Diane Rubenstein (forthcoming). "I Hope I Am Not Fated to Live in Rochester": America in the Work of Beauvoir. Theory and Event 15 (2).
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  39.  5
    Jay Rubenstein (2007). Eadmer of Canterbury, Lives and Miracles of Saints Oda, Dunstan, and Oswald, Ed. And Trans. Andrew J. Turner and Bernard J. Muir. (Oxford Medieval Texts.) Oxford: Clarendon Press; New York: Oxford University Press, 2006. Pp. Cxxxiv, 333; 3 Black-and-White Figures. [REVIEW] Speculum 82 (4):984-985.
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  40.  5
    Murray Aborn & Herbert Rubenstein (1952). Information Theory and Immediate Recall. Journal of Experimental Psychology 44 (4):260.
    The influence of degree of organization on the ability of Ss to recall lists of syllables immediately after learning was used as a measure in applying the concept of information to the problem of learning. More syllables were correctly recalled from a passage with a lower average rate of information than from a passage with a higher average information rate. The amount of information learned by the Ss was constant when the degree of organization was between 2 and 1.5 bits (...)
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  41.  2
    Jay Rubenstein (1999). Liturgy Against History: The Competing Visions of Lanfranc and Eadmer of Canterbury. Speculum 74 (2):279-309.
    The Anglo-Saxon saints, like the Anglo-Saxons as a whole, once seemed to have suffered immensely because of the Norman Conquest. Respected historians, among them David Knowles and Frank Stenton, left colorful images in the historical imagination of bigoted Norman churchmen treating with contempt the old English saints who rested in the communities over which they took charge. But now, in large part because of the work of Susan Ridyard, our perceptions have altered dramatically. Norman churchmen now appear to have accepted (...)
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  42.  7
    Mary-Jane Rubenstein (2013). The Rebirth of the Death of God. Comparative and Continental Philosophy 4 (2):273 - 281.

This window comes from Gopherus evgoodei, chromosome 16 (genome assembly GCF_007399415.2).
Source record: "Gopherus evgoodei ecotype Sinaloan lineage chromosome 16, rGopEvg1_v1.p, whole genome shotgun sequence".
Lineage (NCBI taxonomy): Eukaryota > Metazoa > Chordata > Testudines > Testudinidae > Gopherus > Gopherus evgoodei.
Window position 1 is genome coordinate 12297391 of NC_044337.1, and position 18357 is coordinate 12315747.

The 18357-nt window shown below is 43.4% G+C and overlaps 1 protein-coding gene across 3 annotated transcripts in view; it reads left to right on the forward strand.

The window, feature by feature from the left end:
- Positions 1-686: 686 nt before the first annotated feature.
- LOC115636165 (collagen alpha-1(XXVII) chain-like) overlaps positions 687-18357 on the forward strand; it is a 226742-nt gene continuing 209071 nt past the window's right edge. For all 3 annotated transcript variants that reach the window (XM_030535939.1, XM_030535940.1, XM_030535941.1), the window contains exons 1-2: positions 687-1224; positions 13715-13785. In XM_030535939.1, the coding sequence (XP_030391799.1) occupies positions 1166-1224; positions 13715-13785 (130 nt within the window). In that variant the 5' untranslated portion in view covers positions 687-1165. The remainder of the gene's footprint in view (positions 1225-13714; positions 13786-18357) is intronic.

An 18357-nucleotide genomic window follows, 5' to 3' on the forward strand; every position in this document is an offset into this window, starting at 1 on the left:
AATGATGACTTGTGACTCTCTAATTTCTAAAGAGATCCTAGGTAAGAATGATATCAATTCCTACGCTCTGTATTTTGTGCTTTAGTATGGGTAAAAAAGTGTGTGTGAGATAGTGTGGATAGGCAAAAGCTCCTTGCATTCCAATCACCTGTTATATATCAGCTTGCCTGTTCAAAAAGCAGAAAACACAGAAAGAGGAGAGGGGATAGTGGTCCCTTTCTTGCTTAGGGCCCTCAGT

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  43.  1
    Michael Rubenstein (1991). Beyond The Whinge. Oxford Journal of Legal Studies 11 (2):254-263.
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  44.  16
    Eric M. Rubenstein (2000). Sellars Without Homogeneity. International Journal of Philosophical Studies 8 (1):47 – 71.
    Central to Wilfrid Sellars ' philosophical system is his belief that science's current ontology is inadequate as it fails to provide for an acceptable account of perceptual experience. Unfortunately, this remains the most puzzling plank in his philosophy. Sellars himself argues for this position via his wellknown example of a pink ice cube and its homogeneous colour. This homogeneity, says Sellars, bars the acceptance of science's present ontology of achromatic particles, and requires the introduction of items which are truly coloured. (...)
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  45.  4
    Mary-Jane V. Rubenstein (2010). Review of Richard H. Jones, Curing the Philosopher's Disease: Reinstating Mystery in the Heart of Philosophy. [REVIEW] Sophia 49 (3):457-458.
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  46.  11
    Alan Rubenstein, John P. Lizza & Paul T. Menzel (2009). And She's Not Only Merely Dead, She's Really Most Sincerely Dead. Hastings Center Report 39 (5):4-6.
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  47.  2
    Mary‐Jane Rubenstein (2008). Dionysius, Derrida, and the Critique of “Ontotheology”. Modern Theology 24 (4):725-741.
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  48.  1
    Mary-Jane Rubenstein (2014). Introducing Polydoxy. Modern Theology 30 (3):1-6.
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  49.  12
    Eric M. Rubenstein (1996). Colour as Simple: A Reply to Westphal. Philosophy 71 (278):595-602.
    In support of the thesis that colours are examples of metaphysical simples, this article critiques arguments to the contrary. It is shown that facts about colour resemblance do not entail the complexity of colour, for such facts may explained by recourse to acts of seeing-as. The logic of colour and colour terms is adumbrated in support of this and used in a positive argument for the claim that colours are simple.
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  50.  4
    Mary-Jane V. Rubenstein (2012). The Rebirth of the Death of God: Radical Theology Politicized, Political Theology Radicalized, and Radical Politics Theologized in the Work of Clayton Crockett and Jeffrey Robbins. Comparative and Continental Philosophy 4 (2):273-281.